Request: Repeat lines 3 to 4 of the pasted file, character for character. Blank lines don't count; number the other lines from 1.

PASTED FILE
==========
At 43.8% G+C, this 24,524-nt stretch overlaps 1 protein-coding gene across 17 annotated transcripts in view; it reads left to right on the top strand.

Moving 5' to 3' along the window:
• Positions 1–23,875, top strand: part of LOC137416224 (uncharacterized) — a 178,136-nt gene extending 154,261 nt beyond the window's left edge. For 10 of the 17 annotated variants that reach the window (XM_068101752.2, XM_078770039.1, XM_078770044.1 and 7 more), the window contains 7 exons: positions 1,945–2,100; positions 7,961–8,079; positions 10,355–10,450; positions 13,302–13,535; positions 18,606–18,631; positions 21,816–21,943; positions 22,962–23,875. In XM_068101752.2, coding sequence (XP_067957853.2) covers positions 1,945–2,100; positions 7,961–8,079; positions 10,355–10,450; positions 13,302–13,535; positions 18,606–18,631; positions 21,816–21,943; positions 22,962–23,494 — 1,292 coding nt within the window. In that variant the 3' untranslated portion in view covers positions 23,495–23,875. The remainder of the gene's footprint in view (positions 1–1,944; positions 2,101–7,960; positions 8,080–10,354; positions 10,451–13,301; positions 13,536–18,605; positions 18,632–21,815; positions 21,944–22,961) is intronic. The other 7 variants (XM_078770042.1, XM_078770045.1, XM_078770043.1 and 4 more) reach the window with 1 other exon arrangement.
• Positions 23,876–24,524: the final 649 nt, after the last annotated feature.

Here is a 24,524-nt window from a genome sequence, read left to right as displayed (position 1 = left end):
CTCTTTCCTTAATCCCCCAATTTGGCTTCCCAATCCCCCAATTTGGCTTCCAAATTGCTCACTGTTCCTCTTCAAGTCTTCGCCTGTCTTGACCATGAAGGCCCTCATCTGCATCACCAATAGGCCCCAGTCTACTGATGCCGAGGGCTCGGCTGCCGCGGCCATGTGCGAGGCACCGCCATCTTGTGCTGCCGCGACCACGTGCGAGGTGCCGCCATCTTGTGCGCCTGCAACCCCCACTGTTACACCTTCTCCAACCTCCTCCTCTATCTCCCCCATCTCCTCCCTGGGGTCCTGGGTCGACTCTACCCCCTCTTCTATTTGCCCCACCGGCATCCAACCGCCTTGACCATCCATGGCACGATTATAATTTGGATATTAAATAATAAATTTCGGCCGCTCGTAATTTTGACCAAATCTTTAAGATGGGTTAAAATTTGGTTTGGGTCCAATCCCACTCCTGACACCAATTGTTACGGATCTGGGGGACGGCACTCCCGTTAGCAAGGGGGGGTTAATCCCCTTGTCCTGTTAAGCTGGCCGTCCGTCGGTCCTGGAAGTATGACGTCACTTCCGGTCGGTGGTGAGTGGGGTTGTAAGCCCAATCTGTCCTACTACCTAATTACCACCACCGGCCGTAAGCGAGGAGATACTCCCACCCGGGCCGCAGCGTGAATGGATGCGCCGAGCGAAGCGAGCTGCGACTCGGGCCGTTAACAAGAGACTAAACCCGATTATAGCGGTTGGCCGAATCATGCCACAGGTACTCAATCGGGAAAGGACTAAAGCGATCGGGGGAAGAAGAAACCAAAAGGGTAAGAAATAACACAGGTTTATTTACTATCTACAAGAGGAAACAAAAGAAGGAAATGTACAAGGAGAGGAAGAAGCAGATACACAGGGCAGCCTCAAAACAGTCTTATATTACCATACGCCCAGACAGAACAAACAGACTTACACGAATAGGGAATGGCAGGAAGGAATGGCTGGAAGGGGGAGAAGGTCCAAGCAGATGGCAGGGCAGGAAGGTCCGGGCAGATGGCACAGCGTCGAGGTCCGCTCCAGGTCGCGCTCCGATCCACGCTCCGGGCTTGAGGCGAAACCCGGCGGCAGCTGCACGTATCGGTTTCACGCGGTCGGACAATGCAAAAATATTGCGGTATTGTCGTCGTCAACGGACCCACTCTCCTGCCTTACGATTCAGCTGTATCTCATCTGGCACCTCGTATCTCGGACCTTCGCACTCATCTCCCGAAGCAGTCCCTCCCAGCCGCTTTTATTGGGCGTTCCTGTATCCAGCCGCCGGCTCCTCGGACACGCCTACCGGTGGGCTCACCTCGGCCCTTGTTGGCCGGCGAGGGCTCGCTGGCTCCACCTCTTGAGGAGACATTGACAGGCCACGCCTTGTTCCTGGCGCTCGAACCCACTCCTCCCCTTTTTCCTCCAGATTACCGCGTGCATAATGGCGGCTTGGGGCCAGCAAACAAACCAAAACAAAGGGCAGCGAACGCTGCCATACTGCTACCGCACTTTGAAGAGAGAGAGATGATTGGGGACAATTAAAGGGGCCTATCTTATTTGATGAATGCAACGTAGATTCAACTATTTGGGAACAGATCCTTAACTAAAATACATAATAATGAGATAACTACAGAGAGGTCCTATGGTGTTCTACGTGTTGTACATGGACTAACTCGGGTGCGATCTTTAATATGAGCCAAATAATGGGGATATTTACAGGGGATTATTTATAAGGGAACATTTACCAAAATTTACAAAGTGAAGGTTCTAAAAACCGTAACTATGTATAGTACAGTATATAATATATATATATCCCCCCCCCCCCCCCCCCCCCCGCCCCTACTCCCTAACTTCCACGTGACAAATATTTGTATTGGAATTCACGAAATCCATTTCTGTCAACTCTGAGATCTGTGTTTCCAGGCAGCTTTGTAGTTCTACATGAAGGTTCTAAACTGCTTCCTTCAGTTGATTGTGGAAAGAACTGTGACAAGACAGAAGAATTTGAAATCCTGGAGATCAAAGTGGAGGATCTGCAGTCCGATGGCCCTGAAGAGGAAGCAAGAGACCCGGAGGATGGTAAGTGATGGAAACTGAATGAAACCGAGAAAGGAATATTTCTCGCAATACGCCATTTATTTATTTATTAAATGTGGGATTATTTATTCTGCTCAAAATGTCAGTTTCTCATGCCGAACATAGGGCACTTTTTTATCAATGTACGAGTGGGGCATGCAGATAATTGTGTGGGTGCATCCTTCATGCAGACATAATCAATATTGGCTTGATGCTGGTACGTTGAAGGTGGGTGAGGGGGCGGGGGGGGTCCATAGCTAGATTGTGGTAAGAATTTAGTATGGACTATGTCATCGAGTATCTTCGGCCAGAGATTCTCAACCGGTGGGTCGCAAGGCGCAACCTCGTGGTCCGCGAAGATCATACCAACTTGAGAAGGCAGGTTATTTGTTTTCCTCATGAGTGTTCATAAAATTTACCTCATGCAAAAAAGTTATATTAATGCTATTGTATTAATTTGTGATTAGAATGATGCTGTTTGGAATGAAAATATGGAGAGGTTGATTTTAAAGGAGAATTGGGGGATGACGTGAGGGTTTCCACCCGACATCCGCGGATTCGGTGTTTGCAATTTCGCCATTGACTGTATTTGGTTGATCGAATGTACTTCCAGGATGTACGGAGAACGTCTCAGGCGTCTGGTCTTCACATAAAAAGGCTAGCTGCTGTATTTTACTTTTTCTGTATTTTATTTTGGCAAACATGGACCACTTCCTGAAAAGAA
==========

• Positions 1–23,875, top strand: part of LOC137416224 (uncharacterized) — a 178,136-nt gene extending 154,261 nt beyond the window's left edge. For 10 of the 17 annotated variants that reach the window (XM_068101752.2, XM_078770039.1, XM_078770044.1 and 7 more), the window contains 7 exons: positions 1,945–2,100; positions 7,961–8,079; positions 10,355–10,450; positions 13,302–13,535; positions 18,606–18,631; positions 21,816–21,943; positions 22,962–23,875. In XM_068101752.2, coding sequence (XP_067957853.2) covers positions 1,945–2,100; positions 7,961–8,079; positions 10,355–10,450; positions 13,302–13,535; positions 18,606–18,631; positions 21,816–21,943; positions 22,962–23,494 — 1,292 coding nt within the window. In that variant the 3' untranslated portion in view covers positions 23,495–23,875. The remainder of the gene's footprint in view (positions 1–1,944; positions 2,101–7,960; positions 8,080–10,354; positions 10,451–13,301; positions 13,536–18,605; positions 18,632–21,815; positions 21,944–22,961) is intronic. The other 7 variants (XM_078770042.1, XM_078770045.1, XM_078770043.1 and 4 more) reach the window with 1 other exon arrangement.
• Positions 23,876–24,524: the final 649 nt, after the last annotated feature.